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Suicide awareness campaigners urge Highlanders to 'Ask, Tell Save a Life'

By Staff Reporter

General news.
General news.

HEALTH chiefs have urged Highlanders to "Ask, Tell Save a Life" as part of Suicide Prevention Week.

The theme for the awareness week, which runs until Sunday, is: "Working Together to Prevent Suicide" and acknowledges the importance that a public health approach is needed to address suicide rates in Scotland.

NHS Health Scotland has thrown its support behind the scheme, and has stressed that suicide prevention "is everyone's business".

It said that targets aimed at reducing the Scottish suicide rate by a fifth by 2022 will only be achieved by greater collaboration at national, local and individual friends/families level.

"We are all partners in preventing suicide and we all have a part to play in ensuring every life matters in Scotland," they said,.

Last year 55 people in the Highland Council area took their own lives.

Keith Walker, Chairman of Highland area Multi Agency Suicide Prevention Group said: “If someone you are close to shows signs of not being themselves, you will normally notice. When changes in their behaviour begin to worry you – even if the signs come and go – the most important aspect is to ask them about it.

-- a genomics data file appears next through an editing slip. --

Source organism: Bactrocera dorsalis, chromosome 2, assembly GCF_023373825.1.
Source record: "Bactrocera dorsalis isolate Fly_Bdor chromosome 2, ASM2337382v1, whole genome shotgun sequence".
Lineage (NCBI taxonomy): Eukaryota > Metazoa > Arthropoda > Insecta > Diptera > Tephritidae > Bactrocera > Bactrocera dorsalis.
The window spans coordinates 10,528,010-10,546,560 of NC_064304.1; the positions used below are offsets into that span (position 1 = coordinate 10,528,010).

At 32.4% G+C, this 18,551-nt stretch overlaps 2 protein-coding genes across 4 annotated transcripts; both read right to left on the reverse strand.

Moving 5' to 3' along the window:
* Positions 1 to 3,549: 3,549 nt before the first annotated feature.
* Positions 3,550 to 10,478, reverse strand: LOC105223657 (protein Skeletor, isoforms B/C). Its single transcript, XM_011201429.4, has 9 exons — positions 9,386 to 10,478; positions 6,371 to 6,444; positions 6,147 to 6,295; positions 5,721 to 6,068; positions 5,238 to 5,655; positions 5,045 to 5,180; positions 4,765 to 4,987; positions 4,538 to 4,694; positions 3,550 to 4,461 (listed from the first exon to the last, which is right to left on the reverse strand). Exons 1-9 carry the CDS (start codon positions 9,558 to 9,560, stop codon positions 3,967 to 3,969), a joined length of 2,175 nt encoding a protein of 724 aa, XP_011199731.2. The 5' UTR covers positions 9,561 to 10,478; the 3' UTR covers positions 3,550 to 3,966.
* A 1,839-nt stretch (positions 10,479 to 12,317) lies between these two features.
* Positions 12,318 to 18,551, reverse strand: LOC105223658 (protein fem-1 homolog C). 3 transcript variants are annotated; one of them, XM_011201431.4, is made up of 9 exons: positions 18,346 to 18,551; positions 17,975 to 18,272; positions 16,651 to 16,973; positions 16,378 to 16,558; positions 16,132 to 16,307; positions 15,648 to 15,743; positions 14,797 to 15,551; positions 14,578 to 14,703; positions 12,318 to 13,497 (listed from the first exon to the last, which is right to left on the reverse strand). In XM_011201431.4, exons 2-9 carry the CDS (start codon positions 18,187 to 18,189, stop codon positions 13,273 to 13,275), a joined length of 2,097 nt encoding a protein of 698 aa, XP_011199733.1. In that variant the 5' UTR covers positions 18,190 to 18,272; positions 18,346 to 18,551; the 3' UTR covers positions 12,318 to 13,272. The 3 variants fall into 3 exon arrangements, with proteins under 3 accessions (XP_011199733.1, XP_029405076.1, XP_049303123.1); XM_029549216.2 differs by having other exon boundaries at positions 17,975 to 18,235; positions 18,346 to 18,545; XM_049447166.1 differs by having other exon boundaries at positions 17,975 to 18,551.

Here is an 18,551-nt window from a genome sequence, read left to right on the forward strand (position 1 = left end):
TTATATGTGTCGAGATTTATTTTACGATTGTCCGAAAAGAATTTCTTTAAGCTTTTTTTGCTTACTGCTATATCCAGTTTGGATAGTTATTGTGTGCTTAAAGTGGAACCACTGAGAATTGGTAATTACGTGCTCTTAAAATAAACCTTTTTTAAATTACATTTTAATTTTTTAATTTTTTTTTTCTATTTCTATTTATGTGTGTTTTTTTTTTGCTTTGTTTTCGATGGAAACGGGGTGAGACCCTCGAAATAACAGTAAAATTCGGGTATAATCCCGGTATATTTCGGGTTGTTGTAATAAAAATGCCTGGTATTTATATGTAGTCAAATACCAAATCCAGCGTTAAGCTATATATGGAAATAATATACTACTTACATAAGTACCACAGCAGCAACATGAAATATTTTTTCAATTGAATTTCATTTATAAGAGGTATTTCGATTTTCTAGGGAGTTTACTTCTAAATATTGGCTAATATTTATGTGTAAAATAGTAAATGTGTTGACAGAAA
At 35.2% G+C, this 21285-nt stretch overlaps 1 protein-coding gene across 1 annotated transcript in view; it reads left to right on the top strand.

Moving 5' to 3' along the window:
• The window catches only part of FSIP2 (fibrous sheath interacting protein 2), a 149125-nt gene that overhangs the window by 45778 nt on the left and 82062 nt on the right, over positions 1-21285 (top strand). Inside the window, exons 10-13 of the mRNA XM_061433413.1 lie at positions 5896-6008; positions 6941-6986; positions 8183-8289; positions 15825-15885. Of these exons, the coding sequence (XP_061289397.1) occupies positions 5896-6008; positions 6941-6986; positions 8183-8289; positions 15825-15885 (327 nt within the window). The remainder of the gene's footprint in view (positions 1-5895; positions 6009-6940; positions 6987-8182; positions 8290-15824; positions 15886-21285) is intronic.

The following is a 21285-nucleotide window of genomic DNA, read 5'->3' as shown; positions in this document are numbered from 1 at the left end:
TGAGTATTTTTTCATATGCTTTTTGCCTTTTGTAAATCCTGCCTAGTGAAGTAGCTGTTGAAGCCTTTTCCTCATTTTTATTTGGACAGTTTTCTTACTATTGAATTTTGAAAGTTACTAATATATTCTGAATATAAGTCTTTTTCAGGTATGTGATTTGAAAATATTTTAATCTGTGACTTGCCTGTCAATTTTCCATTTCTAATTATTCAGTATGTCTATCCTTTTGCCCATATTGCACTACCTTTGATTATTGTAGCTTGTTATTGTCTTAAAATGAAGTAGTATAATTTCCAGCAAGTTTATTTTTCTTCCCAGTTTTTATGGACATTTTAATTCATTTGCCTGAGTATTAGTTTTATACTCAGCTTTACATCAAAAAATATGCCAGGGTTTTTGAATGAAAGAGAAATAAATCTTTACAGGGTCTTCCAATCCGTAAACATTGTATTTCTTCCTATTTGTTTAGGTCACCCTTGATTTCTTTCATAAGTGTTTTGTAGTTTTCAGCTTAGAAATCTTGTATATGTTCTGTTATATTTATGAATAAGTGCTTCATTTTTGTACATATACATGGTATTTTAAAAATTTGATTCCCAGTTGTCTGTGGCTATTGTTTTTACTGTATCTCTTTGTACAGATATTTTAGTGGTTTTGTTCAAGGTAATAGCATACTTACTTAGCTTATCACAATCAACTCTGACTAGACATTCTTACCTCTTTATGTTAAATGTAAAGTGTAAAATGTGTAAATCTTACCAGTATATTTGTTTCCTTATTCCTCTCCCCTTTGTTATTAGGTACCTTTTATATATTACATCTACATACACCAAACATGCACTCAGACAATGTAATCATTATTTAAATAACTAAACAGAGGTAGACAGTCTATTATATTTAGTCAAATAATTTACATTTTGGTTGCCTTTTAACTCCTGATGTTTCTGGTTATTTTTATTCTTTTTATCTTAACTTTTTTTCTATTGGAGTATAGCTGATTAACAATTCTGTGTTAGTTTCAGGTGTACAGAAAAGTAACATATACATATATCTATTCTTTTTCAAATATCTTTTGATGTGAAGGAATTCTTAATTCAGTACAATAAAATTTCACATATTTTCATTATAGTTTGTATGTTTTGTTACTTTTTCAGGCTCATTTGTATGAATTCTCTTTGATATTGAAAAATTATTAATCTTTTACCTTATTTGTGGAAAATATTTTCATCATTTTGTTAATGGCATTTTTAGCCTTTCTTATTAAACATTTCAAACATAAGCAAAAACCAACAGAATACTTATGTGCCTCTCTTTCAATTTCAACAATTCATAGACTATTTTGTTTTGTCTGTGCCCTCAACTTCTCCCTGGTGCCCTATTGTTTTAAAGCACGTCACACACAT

“Talking openly about their feelings can help a person get clarity about what is troubling them. Starting this conversation helps them gain a perspective on their distress. You don’t need to have a solution to their problems – being there for them and listening, without judgement, shows that you care and their distress, and ultimately their happiness, is important to you.”

Keith added: “Ask if they are thinking about suicide. It won’t put the thought into their head if it wasn’t there before, but it can be a big relief for them to be able to open up fully and acknowledge they need help and support. By taking the time to show you care and are there to listen, you could change their life.”

To support this campaign in the Highlands, NHS Health Scotland and NHS Education Scotland have made an awareness animation widely and easily accessible at www.bit.ly/AskTellSaveALife.

"We are asking everyone to be alert to the warning signs of suicide in people close to them," added Mr Walker. "The message is: …if you’re worried about someone, such as a friend, family member or workmate, asking them directly about their feelings can help to save their life."

The campaign acknowledges that signs of suicide can be difficult to spot, but encourages people to take all signs of distress seriously, even if it seems a person is living a normal life. It also assures people that asking a person about what’s troubling them can make a positive difference.

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